Other Krautrock groups of importance are Neu! and Kraftwerk. Kraftwerk were the most commercially successful group, breaking into the mainstream both in their native Germany and abroad. Their music was more explicitly electronic than other krautrock groups, and as a result had a more lasting impact on music in the digital age. Neu!, on the other hand, achieved very little notoriety when active, even in their homeland of Germany. Still, their work is very highly regarded - their debut self-titled LP is frequently cited as one of the most influential albums of the past few decades - and recent artists as famous as Thom Yorke and David Bowie have declared Neu! as a major influence.

Perhaps krautrock's most consistent stylistic convention is the use of repetition, usually for excessive lengths of time. Most krautrock songs clock in it at over fifteen minutes, and are rumoured to have been edited down from much longer demos (Can recorded a six hour improvisation, which later was cut down to the 20 minute 'Yoo Doo Right'). The problem with using "krautrock" as a description or as genre is the degree to which its most common conventions are a part of other contemporary genres; tape edits and distorted sound are commonplace in most electronica and all noise music, and the extended repetitions can be found in most ambient work and even post-rock. The mistake many music critics make is associating the sound of a specific krautrock group with the sound of krautrock as a whole. Though there are some abstract notions tying the bands together, they just don't share enough aesthetically to form a genre, with its implication of overarching convention commonality.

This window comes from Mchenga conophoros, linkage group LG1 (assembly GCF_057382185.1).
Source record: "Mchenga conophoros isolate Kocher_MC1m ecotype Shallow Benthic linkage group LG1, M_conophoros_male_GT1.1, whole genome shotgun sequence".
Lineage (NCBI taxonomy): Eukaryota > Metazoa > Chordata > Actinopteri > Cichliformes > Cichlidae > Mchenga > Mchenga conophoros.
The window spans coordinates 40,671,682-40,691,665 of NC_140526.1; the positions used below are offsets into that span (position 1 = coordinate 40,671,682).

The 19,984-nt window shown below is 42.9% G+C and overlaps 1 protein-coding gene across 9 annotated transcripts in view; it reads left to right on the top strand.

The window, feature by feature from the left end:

By defining "krautrock" as the use of repetition and sporadic editing instead of as a musical movement in Germany in the 60s, it becomes all too easy to let the meaning of the word slip away. In the same way that "alternative" stopped meaning "music outside the norm" in the 90s and "indie" stopped meaning "independent" recently, "krautrock" fell into the trap of becoming an empty descriptor that hardly means anything at all.

Can - Mushroom
Faust - It's A Bit Of A Pain
Neu! - Sonderangerbot
Kraftwerk - Mitternacht

Can - Tago Mago
Faust - Faust IV
Neu! - Neu!
Kraftwerk - Computer World

Comments on "A Brief Introduction To Krautrock"


Blogger Jonathan Migneault said ... (23/3/06 1:33 pm) : 

I think i just learned a lot of new stuff... from a blog!!! Mocking Music no less ;)

Damn Calum, I only have so many brain cells to spare. Excuse me while I compensate by reading Rolling Stone.


Anonymous Anonymous said ... (23/3/06 7:16 pm) : 

Krautrock Smkrautrock.

Rolls off the tongue.


Anonymous mjrc said ... (23/3/06 9:08 pm) : 

Do you remember on SNL the bit called "Sprockets" and Mike Myers was the host, Dieter, and he'd say, "Now is the time on Sprockets when we dance" in a heavy German accent? Is that reminiscent of Krautrock as you define it?


Blogger FRITZ said ... (23/3/06 9:55 pm) : 

We here at the Fritz, inc. household are unfamiliar with the term 'krautrock'.

However, we play ample amounts of Kraftwerk and liken it to a bit of a forerunner to our much-loved industrial music.

And can also see how it may have simmered into Thom's work. Perhaps, even influencing synth-pop wonders such as VNV Nation.